Chemotherapy can be challenging and overwhelming for patients, but when patients are knowledgeable about chemotherapy, their comfort level, overall satisfaction, and coping improve. It is currently unknown whether patients prefer information about chemotherapy to be provided by specific care team members and whether demographic characteristics affect learning preferences. We developed a 31-question questionnaire that asked patients when chemotherapy information was discussed and who they wanted that information to come from. The questionnaire was given to 50 patients who had completed 1 cycle of chemotherapy. Patients were evenly distributed among age categories of 45 to 64 years, 65 to 74 years, and 75 years or older. Thirty participants (60%) were women, 33 (66%) had high school degrees, and 23 (46%) were receiving their first chemotherapy regimen. Sixty percent of patients best understood goals of care from oncologists, 70% wanted goals of care to come from oncologists, and 61% best understood and wanted to understand logistics of chemotherapy from oncologists. Sixty-six percent of patients understood adverse effects when they were explained by nursing staff, and 56% wanted explanations of adverse effects to come from nursing staff. Patients did not prefer a specific care team member or information source when receiving financial cost information. Patients often preferred to receive chemotherapy information from their oncologist; however, other members of the care team also provided information to patients in a way that was understood.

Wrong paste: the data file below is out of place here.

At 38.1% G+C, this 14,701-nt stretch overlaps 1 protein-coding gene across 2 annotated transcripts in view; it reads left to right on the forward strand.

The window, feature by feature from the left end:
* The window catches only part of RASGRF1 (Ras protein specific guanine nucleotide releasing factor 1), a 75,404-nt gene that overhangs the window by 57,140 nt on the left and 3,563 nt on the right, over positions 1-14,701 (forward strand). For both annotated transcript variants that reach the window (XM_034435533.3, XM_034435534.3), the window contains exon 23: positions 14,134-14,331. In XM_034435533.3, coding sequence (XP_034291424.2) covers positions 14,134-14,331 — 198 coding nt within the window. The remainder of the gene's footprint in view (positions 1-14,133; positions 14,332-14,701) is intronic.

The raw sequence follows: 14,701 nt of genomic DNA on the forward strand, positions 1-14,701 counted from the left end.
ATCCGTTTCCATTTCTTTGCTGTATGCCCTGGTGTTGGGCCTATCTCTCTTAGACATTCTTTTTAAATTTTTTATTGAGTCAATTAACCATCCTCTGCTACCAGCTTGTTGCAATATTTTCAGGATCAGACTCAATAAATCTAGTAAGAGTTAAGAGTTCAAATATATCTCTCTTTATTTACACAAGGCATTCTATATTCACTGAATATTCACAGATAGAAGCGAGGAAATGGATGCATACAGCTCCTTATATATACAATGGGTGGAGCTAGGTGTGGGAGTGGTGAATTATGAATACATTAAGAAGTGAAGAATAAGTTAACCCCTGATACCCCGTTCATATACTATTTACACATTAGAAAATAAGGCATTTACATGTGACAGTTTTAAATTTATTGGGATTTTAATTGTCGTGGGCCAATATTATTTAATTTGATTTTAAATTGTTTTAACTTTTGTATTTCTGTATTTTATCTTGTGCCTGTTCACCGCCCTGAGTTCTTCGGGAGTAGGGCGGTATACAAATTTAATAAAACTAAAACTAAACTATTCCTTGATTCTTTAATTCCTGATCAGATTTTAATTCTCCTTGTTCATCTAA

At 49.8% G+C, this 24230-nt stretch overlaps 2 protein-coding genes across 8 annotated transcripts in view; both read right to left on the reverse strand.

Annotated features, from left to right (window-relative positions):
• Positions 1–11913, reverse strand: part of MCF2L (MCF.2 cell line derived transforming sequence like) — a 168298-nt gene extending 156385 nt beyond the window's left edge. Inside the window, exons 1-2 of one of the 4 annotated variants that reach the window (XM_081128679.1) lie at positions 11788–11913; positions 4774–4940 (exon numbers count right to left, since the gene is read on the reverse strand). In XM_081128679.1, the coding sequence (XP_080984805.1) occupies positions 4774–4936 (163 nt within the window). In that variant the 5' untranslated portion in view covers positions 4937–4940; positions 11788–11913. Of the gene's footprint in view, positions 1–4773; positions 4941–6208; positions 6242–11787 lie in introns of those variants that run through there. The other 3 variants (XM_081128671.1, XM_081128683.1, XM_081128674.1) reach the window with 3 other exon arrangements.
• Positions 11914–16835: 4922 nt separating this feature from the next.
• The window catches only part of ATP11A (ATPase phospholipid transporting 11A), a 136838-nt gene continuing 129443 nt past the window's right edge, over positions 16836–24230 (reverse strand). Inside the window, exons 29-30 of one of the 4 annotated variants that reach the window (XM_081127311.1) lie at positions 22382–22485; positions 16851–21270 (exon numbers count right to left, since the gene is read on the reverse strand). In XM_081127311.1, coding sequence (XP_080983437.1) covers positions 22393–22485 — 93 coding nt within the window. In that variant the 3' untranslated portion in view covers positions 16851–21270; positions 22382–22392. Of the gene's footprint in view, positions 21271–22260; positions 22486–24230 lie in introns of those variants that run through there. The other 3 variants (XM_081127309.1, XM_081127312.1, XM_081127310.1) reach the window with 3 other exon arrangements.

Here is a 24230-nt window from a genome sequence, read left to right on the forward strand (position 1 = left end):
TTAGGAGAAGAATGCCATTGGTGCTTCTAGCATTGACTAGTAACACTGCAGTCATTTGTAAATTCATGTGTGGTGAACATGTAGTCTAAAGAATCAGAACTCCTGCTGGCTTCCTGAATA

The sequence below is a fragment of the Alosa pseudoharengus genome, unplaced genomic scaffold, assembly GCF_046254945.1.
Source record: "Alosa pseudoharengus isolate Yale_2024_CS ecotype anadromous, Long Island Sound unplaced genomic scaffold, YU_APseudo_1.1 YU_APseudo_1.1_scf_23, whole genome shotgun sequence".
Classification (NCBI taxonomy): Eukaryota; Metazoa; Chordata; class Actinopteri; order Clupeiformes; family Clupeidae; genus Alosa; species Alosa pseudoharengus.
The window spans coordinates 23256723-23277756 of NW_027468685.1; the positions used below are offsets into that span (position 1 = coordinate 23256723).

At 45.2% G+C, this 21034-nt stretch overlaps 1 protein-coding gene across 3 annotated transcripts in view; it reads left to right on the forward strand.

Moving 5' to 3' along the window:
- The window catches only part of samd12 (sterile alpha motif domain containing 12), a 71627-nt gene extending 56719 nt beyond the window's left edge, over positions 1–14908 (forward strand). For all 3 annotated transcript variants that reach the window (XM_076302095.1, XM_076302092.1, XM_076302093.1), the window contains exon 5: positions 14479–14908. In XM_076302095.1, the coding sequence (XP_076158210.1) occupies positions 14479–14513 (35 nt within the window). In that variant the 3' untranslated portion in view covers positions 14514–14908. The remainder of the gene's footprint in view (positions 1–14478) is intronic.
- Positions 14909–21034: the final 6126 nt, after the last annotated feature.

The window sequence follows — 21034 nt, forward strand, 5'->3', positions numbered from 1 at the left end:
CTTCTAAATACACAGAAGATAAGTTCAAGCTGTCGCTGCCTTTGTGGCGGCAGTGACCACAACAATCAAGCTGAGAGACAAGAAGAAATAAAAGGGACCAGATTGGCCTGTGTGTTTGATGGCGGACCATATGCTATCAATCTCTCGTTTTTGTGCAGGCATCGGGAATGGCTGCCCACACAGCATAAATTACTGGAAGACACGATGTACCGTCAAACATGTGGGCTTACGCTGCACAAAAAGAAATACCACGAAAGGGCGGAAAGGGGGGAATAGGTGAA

|Original language||English (US)|
|Journal||Journal of Cancer Education|
|State||Accepted/In press - 2023|
ASJC Scopus subject areas
- Public Health, Environmental and Occupational Health